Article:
Send email for updates
Ends E.J., Page, C.W.
Quarterly Journal of Studies on Alcohol: 1957, 18, p. 263–277.
Early US study uncovered for the Alcohol Treatment Matrix found a Rogerian client-centred therapy characterised by non-directive, empathic listening beneficially changed self-perceptions of alcohol-dependent patients and reduced relapse compared to approaches based on learning theory or psychoanalysis.
Summary This seminal study uncovered for the Alcohol Treatment Matrix found a Rogerian, empathic client-centred approach (for which see matrix cell B4) reduced relapse compared to approaches based on learning theory or psychoanalysis, seemingly because it led to the most balanced changes in perceptions of self and of ideal self.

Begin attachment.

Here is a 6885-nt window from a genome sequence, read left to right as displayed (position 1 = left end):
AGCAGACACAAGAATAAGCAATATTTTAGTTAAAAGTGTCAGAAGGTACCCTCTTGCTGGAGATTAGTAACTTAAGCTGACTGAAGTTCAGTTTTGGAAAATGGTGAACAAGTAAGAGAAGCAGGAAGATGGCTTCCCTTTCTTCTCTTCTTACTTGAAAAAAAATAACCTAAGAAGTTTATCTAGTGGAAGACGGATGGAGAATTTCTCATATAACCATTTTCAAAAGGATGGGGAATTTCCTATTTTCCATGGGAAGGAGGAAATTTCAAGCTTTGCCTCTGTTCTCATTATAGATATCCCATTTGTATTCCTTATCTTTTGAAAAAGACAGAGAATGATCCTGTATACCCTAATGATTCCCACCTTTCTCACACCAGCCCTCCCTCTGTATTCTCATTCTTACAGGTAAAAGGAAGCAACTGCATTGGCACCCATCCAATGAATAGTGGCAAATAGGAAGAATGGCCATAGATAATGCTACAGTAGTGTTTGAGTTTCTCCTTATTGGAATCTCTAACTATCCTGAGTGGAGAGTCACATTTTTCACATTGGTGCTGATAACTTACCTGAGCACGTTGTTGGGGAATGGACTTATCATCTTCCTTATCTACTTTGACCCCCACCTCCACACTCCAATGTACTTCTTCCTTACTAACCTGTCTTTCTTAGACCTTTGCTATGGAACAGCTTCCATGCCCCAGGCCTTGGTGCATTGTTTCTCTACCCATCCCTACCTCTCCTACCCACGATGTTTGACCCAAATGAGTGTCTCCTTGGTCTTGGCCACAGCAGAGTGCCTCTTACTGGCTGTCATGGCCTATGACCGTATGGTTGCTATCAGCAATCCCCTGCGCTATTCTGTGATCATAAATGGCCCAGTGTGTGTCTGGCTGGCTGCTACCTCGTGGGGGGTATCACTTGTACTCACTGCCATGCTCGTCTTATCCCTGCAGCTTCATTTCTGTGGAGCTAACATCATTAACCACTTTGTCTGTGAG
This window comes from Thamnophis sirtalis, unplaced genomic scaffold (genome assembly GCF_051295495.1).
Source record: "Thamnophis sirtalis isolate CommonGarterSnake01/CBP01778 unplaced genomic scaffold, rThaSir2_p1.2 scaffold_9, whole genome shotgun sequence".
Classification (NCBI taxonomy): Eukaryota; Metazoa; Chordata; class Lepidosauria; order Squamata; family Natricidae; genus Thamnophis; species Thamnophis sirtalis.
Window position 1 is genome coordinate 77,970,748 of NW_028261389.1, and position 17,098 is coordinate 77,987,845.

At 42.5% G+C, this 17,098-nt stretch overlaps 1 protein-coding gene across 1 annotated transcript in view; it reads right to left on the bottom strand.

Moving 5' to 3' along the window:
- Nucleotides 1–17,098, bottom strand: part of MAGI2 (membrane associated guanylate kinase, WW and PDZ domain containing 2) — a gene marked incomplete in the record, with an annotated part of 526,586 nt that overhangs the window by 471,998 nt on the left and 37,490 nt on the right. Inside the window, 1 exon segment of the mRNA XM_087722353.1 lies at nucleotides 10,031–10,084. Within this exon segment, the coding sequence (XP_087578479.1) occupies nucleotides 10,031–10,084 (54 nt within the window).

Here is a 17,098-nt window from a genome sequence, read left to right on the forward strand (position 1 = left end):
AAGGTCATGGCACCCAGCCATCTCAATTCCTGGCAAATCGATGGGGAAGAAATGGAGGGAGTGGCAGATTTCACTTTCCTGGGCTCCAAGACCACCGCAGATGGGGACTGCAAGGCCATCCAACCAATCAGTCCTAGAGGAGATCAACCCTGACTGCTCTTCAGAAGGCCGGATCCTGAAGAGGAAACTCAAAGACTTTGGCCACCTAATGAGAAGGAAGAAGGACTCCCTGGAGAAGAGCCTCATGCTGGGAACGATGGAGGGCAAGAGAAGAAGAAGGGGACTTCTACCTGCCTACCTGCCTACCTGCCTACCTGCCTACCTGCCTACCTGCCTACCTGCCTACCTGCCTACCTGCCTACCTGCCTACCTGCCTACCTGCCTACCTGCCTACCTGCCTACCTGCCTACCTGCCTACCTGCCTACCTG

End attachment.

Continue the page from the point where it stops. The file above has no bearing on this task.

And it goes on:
The participants were 96 “inebriate” patients aged 25 to 45 admitted as inpatients to the Willmar (Minnesota) State Hospital in the USA, selected from all such patients on the basis that their intellectual level enabled them to actively participate in the study. They were formed into 16 groups of six patients each for group therapy. Then sets of four groups were allocated to four types of therapeutic approaches, delivered over five weeks in 15 sessions by four therapists, each trained in all the approaches. Pre-study training included expert feedback on session recordings. The four therapists each took one of the groups allocated to each approach, an attempt to eliminate differences between therapists as a cause of the outcomes, leaving the therapeutic approach as the main influence.
One of the approaches was a therapeutically neutral social discussion format deliberately avoiding the specific elements which characterised the other approaches. The four groups allocated to this formed a control set.